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The Power of Customer Reviews

Tuesday, December 15, 2009

The e-tailing group and Power Reviews did an interesting study that was published in September—something else that has been sitting around on my desktop. An article in Ad Age (subscription may be required) on small marketers who were successfully using reviews to get their products noticed motivated me to get the report out and look at it again.

Here’s some of the data from the 117 retailers interviewed. They respondents were distributed over large and small firms and their perceptions are interesting. Here are some of the primary ones:

Retailers are most concerned that people will trash their products; don’t have much faith in their own business, do they? It’s interesting though that, when you combine Rank 1 and Rank 2, just about as many are concerned that customers will leave their site for a more socially engaging one. Even more are concerned that they are using outmoded marketing and merchandising techniques. Hear, hear!

Of course retailers want to sell things! But, according to these data, they also want to engage their customers, drive brand loyalty, and stimulate word of mouth. Those all make sense. They also point out that social media isn’t an immediate solution to any marketing issue. It is an investment of time and energy that pays off over time.

Which of the social media efforts are most effective, in increasing sales? Reviews; nothing else comes close. All retailers should ask themselves what they are doing to provide an opportunity for customers to review their products and experiences. What are they doing to encourage customers to provide those reviews?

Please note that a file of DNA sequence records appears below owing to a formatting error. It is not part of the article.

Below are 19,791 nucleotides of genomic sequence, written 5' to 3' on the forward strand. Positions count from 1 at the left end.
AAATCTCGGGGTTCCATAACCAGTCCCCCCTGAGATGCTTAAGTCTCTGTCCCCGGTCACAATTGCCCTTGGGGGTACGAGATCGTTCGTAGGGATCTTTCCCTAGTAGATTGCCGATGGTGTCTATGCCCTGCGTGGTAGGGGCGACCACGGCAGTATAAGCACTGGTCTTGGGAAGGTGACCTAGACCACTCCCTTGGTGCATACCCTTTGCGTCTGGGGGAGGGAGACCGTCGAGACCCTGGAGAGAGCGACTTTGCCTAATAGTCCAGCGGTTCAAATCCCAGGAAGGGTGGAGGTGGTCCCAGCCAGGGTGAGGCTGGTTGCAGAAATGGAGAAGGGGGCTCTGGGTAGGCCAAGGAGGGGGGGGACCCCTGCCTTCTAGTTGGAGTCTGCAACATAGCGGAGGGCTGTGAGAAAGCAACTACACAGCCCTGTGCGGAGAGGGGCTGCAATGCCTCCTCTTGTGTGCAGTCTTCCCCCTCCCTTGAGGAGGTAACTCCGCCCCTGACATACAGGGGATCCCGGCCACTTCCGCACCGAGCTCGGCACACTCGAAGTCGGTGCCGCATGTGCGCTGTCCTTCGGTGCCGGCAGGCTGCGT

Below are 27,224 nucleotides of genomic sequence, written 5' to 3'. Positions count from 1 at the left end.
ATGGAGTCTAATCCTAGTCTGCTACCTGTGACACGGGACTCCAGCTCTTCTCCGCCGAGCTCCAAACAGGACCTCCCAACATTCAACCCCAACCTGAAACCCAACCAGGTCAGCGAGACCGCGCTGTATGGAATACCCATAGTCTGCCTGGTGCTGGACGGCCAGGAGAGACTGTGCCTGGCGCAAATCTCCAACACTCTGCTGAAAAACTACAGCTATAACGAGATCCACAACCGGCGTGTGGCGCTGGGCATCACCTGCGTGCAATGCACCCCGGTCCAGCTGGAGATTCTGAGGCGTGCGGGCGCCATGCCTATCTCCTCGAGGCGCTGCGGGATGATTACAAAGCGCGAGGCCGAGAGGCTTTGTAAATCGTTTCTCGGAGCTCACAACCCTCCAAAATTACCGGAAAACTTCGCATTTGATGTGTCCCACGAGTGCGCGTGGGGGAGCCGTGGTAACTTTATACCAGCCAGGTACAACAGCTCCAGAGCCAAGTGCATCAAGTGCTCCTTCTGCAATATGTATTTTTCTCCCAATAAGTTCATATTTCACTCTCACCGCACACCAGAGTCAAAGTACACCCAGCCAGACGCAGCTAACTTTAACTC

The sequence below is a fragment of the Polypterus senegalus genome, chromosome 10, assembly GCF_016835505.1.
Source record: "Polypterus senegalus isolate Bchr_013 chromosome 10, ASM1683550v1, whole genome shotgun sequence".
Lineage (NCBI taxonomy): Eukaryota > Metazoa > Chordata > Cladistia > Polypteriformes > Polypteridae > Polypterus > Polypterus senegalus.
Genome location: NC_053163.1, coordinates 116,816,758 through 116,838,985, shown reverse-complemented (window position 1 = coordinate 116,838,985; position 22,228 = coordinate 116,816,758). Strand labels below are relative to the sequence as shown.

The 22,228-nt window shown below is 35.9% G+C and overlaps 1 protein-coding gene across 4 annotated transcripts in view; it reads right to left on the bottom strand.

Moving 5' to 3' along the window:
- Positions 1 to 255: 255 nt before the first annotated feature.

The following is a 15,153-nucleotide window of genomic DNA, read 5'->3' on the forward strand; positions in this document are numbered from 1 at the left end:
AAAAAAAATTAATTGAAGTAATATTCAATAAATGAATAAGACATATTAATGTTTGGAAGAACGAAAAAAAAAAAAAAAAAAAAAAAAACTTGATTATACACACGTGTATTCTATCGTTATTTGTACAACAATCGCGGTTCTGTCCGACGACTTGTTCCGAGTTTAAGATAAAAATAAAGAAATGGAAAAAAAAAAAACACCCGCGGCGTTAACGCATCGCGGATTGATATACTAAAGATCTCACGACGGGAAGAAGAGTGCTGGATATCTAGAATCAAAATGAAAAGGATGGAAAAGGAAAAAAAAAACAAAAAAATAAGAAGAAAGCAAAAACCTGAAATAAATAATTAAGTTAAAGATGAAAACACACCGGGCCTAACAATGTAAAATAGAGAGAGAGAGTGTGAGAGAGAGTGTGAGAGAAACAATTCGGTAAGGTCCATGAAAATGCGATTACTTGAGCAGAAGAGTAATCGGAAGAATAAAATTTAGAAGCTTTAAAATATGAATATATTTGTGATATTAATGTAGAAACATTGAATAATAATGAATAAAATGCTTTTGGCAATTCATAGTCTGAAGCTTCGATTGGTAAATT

Which of the social media efforts are most effective in mobilizing advocates and spreading the word about their brand? Facebook! Reviews are at the bottom of the list and Twitter is next to the bottom. People do say that reviews influence their purchases; is that not spreading the word? I hope these retailers were paying attention to this year’s Black Friday/Cyber Monday Twitter efforts. The good news is that Twitter can have an immediate impact on sales. The bad news is that it takes time and effort to build a base of Twitter followers that permits impactful marketing. Bear in mind that it takes time and effort to build a following of Facebook friends also!

The Ad Age article gives examples of issues. Let me briefly tell the story:

• Shane Faerber is an individual developer who wrote an app, Mall Maps, for the competitive iPhone applications space (over 80,000 of them the last time I looked).
• When the app was launched he wrote the first review—with complete transparency. He said he was the developer, provided a video and invited feedback. He even put his email address in the app itself.
• He reached out to professional reviewers and media outlets, getting some positive notice and a ranking of 26 (out of about 18,000) in his category.
• Apple paid attention and on Tuesday before Black Friday named the Mall Maps a must-have. By Wednesday it had moved up to number 1 in its category. It was originally priced at $2.99. Today it’s on sale for $1.99 but I don’t see a current downloads stat.

Great as the success of the app is, that’s not what I found most impressive. Here’s the quote from Ad Age:

along the way, Mr. Faerber's hand turned a handful of dissatisfied customers into positive endorsers. One customer, whose initial review started with the opener: "SO FAR STINKS!" eventually wrote that he was "impressed with your customer service" and wished Mr. Faerber "the best of luck" after a series of e-mail exchanges with the developer.

What works?
• Reaching out to potential customers.
• Reaching out to the media, especially the online media for an online product.
• LISTENING to your customers. Even more, ENCOURAGING THEIR FEEDBACK!
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